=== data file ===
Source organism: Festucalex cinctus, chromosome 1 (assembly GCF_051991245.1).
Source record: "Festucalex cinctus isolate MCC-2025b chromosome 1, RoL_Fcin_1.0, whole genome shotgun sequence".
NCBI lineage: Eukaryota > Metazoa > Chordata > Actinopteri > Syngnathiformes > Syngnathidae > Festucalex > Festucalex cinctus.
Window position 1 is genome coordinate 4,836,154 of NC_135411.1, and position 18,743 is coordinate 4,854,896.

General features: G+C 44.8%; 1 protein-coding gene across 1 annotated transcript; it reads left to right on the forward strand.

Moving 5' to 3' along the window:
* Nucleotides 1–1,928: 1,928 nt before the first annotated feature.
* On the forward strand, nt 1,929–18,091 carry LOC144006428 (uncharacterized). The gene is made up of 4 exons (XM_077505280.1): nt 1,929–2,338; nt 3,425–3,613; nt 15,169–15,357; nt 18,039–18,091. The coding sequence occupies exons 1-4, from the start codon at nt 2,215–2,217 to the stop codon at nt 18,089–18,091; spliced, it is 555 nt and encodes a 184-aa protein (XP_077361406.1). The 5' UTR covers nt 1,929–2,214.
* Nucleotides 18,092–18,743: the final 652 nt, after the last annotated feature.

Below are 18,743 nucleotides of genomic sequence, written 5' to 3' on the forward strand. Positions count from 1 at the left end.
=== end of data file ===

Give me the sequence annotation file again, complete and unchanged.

Source organism: Festucalex cinctus, chromosome 1 (assembly GCF_051991245.1).
Source record: "Festucalex cinctus isolate MCC-2025b chromosome 1, RoL_Fcin_1.0, whole genome shotgun sequence".
NCBI lineage: Eukaryota > Metazoa > Chordata > Actinopteri > Syngnathiformes > Syngnathidae > Festucalex > Festucalex cinctus.
Window position 1 is genome coordinate 4,836,154 of NC_135411.1, and position 18,743 is coordinate 4,854,896.

General features: G+C 44.8%; 1 protein-coding gene across 1 annotated transcript; it reads left to right on the forward strand.

Moving 5' to 3' along the window:
* Nucleotides 1–1,928: 1,928 nt before the first annotated feature.
* On the forward strand, nt 1,929–18,091 carry LOC144006428 (uncharacterized). The gene is made up of 4 exons (XM_077505280.1): nt 1,929–2,338; nt 3,425–3,613; nt 15,169–15,357; nt 18,039–18,091. The coding sequence occupies exons 1-4, from the start codon at nt 2,215–2,217 to the stop codon at nt 18,089–18,091; spliced, it is 555 nt and encodes a 184-aa protein (XP_077361406.1). The 5' UTR covers nt 1,929–2,214.
* Nucleotides 18,092–18,743: the final 652 nt, after the last annotated feature.

Below are 18,743 nucleotides of genomic sequence, written 5' to 3' on the forward strand. Positions count from 1 at the left end.